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New Antibiotic Discovery Shows Promise Against Highly Drug-Resistant Bacteria

It has a “surprising” way of getting around antibiotic resistance.

Laura Simmons - Editor and Staff Writer

Laura Simmons

Laura Simmons - Editor and Staff Writer

Laura Simmons

Editor and Staff Writer

Laura is an editor and staff writer at IFLScience. She obtained her Master's in Experimental Neuroscience from Imperial College London.

Editor and Staff Writer

Edited by Katy Evans
author

Katy Evans

Managing Editor

Katy is Managing Editor at IFLScience where she oversees editorial content from News articles to Features, and even occasionally writes some.

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3D representation of Acinetobacter baumannii bacteria; rod-shaped bacterial cells in purple against lilac background

The drug combats carbapenem-resistant Acinetobacter baumannii, a tricky human pathogen that most antibiotics can't touch.

Image credit: Kateryna Kon/Shutterstock.com

An antibiotic belonging to an entirely new class of drugs has been discovered, and it has already shown promise against one of the greatest bacterial threats to human health. Clinical trials have begun, and if they go well, it could mean the addition of a much-needed new tool to our antimicrobial arsenal.

The antibiotic, identified by Claudia Zampaloni, Patrizio Mattei, Konrad Bleicher, and colleagues, has been named zosurabalpin, and the excitement comes from experiments in the lab and in mice that show it can target a highly drug-resistant strain of a bacterium called Acinetobacter baumannii.

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The carbapenem-resistant strain of A. baumannii, nicknamed CRAB, has been identified as a priority 1 critical pathogen by the World Health Organization. The bug is impervious to nearly all antibiotics, and resistant individuals in a population can share their protective genes easily with the other bacteria around them.

CRAB is of particular concern in healthcare settings. People most at risk of infection include those with indwelling medical devices like catheters, those who are in intensive care or who have to stay in hospital for a long time, and those recovering from surgical wounds. When someone does get infected with CRAB it’s extremely difficult to treat, which is why new drugs are so desperately needed.

A. baumannii is a Gram-negative bacterium. Other notable examples of this class of bacteria include Pseudomonas aeruginosa and everyone’s favourite model organism, good old Escherichia coli. They’re notoriously difficult to kill, thanks to their outer membrane composed of lipopolysaccharide (LPS). Many antibiotics can’t get through this protective shield – so, if you want to get at a Gram-negative, you really need to be targeting the LPS.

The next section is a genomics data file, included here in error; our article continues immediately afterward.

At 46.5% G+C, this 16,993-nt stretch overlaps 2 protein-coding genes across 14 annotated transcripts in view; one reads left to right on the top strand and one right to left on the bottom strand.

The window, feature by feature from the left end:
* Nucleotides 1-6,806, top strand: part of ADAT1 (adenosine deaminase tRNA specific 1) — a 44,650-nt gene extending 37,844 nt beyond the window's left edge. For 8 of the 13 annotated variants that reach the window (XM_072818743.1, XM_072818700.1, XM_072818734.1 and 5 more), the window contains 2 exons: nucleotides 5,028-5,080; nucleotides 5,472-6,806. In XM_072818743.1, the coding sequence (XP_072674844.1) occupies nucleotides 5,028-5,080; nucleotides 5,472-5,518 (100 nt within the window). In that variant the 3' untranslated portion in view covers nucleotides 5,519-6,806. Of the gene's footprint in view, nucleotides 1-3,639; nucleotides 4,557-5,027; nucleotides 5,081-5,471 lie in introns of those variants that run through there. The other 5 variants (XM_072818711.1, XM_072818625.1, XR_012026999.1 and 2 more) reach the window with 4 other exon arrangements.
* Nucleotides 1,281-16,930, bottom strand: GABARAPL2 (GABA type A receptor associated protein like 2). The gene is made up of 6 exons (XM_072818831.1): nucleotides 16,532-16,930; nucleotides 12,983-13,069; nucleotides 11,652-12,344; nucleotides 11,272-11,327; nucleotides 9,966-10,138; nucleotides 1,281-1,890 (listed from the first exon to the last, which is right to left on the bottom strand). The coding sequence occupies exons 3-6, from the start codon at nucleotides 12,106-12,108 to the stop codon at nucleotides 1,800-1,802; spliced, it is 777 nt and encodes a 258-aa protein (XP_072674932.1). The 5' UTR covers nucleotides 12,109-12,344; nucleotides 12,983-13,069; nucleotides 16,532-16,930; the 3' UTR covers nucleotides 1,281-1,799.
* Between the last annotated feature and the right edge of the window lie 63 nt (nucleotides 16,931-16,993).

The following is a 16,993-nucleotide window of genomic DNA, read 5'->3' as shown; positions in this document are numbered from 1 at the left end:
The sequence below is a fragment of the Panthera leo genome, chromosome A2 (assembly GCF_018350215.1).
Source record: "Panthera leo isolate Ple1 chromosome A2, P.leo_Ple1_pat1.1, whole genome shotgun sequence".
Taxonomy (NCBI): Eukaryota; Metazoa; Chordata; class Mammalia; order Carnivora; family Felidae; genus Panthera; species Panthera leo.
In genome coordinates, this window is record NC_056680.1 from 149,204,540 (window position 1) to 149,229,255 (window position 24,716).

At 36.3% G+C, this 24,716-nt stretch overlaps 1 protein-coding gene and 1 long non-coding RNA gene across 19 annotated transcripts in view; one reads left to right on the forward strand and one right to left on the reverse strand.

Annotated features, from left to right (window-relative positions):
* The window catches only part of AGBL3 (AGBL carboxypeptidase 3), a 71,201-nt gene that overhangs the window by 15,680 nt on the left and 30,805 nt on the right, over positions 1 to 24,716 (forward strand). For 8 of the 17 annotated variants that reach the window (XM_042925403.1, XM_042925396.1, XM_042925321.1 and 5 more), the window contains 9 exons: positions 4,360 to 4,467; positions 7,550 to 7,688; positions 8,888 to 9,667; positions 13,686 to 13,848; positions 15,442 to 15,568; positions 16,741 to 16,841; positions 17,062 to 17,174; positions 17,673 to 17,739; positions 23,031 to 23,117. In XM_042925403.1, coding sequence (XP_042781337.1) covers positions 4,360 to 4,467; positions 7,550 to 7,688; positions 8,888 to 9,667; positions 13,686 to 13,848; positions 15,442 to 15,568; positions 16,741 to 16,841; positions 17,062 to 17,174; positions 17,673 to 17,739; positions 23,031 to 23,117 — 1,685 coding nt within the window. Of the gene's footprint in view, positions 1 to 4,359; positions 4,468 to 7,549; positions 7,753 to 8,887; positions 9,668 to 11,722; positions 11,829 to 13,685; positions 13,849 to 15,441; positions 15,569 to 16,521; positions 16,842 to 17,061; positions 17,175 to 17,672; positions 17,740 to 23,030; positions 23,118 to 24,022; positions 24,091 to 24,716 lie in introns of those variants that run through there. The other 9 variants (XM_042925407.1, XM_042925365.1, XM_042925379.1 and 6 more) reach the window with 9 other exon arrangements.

Zosurabalpin does just that. As detailed in a second published paper, it stops LPS from reaching the outer membrane in the first place by messing with the transport mechanisms that move the LPS to the correct place in the bacterial cell.

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“Surprisingly, this new class of antibiotics binds both to the transport complex as well as the LPS itself, preventing its transport to the outer membrane,” explained Kenneth Bradley, Global Head, Infectious Disease Discovery at Roche Pharma Research & Early Development, in a statement.

“Consequently, the LPS remains trapped in the inner membrane complex. Without the ability to transport LPS the bacteria die.”

This means the new drug can get around the defenses that CRAB has developed to other medications, but the scientists caution that more research is needed to investigate whether the wily microbes might one day be able to develop resistance to zosurabalpin too.

This discovery could potentially lead to novel treatments for other Gram-negative pathogens, which also target the LPS transport system. As just one example, P. aeruginosa led to an estimated 32,600 hospital-acquired infections in 2017, and it too is becoming more difficult to treat. In a Nature News and Views article accompanying the recent studies, Morgan K. Gugger and Paul J. Hergenrother pointed out that it’s been over 50 years since the US Food and Drug Administration approved a new antibiotic for use against harmful Gram-negative bacteria.

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Clinical trials for zosurabalpin are already underway. The road from lab experiments to clinical use of a new drug can be very long, but there’s still some hope that this discovery could represent a turning point in the fight against one of the greatest challenges facing humankind today.

The two studies are published in Nature, here and here.


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  • bacteria,

  • medicine,

  • antibiotics,

  • antibiotic resistance

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